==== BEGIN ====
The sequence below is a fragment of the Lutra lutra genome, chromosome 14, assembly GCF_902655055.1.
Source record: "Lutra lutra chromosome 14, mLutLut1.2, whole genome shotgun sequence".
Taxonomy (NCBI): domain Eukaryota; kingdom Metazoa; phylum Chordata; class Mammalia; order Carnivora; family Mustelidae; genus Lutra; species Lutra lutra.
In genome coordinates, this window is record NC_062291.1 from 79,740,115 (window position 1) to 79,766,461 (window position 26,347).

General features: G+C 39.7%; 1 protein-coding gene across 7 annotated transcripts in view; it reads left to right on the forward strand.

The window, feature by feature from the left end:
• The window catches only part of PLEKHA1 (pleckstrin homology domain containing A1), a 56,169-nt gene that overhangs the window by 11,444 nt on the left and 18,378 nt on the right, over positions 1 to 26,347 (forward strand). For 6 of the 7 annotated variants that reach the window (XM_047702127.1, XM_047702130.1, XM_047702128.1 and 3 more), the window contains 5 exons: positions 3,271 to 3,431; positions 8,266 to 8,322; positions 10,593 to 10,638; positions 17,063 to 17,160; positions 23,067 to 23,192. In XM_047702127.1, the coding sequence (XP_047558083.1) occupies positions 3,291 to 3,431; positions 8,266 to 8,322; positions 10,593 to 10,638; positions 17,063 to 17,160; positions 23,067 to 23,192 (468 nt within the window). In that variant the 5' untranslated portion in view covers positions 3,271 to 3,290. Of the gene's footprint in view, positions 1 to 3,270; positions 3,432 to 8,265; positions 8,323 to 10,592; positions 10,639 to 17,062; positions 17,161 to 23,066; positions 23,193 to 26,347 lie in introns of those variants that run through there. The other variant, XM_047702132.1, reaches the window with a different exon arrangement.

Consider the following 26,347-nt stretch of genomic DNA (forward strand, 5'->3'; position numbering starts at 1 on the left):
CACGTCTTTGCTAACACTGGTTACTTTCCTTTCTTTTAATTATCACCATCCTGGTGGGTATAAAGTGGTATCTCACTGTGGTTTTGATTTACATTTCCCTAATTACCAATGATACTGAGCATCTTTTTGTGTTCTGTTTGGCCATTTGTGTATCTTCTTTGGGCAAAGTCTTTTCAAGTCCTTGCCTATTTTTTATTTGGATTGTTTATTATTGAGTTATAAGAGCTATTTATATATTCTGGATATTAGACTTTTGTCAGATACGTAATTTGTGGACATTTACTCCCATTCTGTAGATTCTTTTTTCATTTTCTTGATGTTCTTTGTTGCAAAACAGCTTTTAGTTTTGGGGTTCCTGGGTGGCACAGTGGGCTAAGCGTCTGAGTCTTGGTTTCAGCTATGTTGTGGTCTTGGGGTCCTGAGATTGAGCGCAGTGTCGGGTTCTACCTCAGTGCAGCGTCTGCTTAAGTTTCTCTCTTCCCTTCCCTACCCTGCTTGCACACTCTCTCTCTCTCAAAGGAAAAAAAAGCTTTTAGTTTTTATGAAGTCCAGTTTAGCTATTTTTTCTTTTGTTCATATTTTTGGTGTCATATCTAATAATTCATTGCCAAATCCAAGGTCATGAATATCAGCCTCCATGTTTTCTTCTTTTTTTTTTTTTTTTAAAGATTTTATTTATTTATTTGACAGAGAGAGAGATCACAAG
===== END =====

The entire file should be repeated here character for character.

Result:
The sequence below is a fragment of the Lutra lutra genome, chromosome 14, assembly GCF_902655055.1.
Source record: "Lutra lutra chromosome 14, mLutLut1.2, whole genome shotgun sequence".
Taxonomy (NCBI): domain Eukaryota; kingdom Metazoa; phylum Chordata; class Mammalia; order Carnivora; family Mustelidae; genus Lutra; species Lutra lutra.
In genome coordinates, this window is record NC_062291.1 from 79,740,115 (window position 1) to 79,766,461 (window position 26,347).

General features: G+C 39.7%; 1 protein-coding gene across 7 annotated transcripts in view; it reads left to right on the forward strand.

The window, feature by feature from the left end:
• The window catches only part of PLEKHA1 (pleckstrin homology domain containing A1), a 56,169-nt gene that overhangs the window by 11,444 nt on the left and 18,378 nt on the right, over positions 1 to 26,347 (forward strand). For 6 of the 7 annotated variants that reach the window (XM_047702127.1, XM_047702130.1, XM_047702128.1 and 3 more), the window contains 5 exons: positions 3,271 to 3,431; positions 8,266 to 8,322; positions 10,593 to 10,638; positions 17,063 to 17,160; positions 23,067 to 23,192. In XM_047702127.1, the coding sequence (XP_047558083.1) occupies positions 3,291 to 3,431; positions 8,266 to 8,322; positions 10,593 to 10,638; positions 17,063 to 17,160; positions 23,067 to 23,192 (468 nt within the window). In that variant the 5' untranslated portion in view covers positions 3,271 to 3,290. Of the gene's footprint in view, positions 1 to 3,270; positions 3,432 to 8,265; positions 8,323 to 10,592; positions 10,639 to 17,062; positions 17,161 to 23,066; positions 23,193 to 26,347 lie in introns of those variants that run through there. The other variant, XM_047702132.1, reaches the window with a different exon arrangement.

Consider the following 26,347-nt stretch of genomic DNA (forward strand, 5'->3'; position numbering starts at 1 on the left):
CACGTCTTTGCTAACACTGGTTACTTTCCTTTCTTTTAATTATCACCATCCTGGTGGGTATAAAGTGGTATCTCACTGTGGTTTTGATTTACATTTCCCTAATTACCAATGATACTGAGCATCTTTTTGTGTTCTGTTTGGCCATTTGTGTATCTTCTTTGGGCAAAGTCTTTTCAAGTCCTTGCCTATTTTTTATTTGGATTGTTTATTATTGAGTTATAAGAGCTATTTATATATTCTGGATATTAGACTTTTGTCAGATACGTAATTTGTGGACATTTACTCCCATTCTGTAGATTCTTTTTTCATTTTCTTGATGTTCTTTGTTGCAAAACAGCTTTTAGTTTTGGGGTTCCTGGGTGGCACAGTGGGCTAAGCGTCTGAGTCTTGGTTTCAGCTATGTTGTGGTCTTGGGGTCCTGAGATTGAGCGCAGTGTCGGGTTCTACCTCAGTGCAGCGTCTGCTTAAGTTTCTCTCTTCCCTTCCCTACCCTGCTTGCACACTCTCTCTCTCTCAAAGGAAAAAAAAGCTTTTAGTTTTTATGAAGTCCAGTTTAGCTATTTTTTCTTTTGTTCATATTTTTGGTGTCATATCTAATAATTCATTGCCAAATCCAAGGTCATGAATATCAGCCTCCATGTTTTCTTCTTTTTTTTTTTTTTTTAAAGATTTTATTTATTTATTTGACAGAGAGAGAGATCACAAG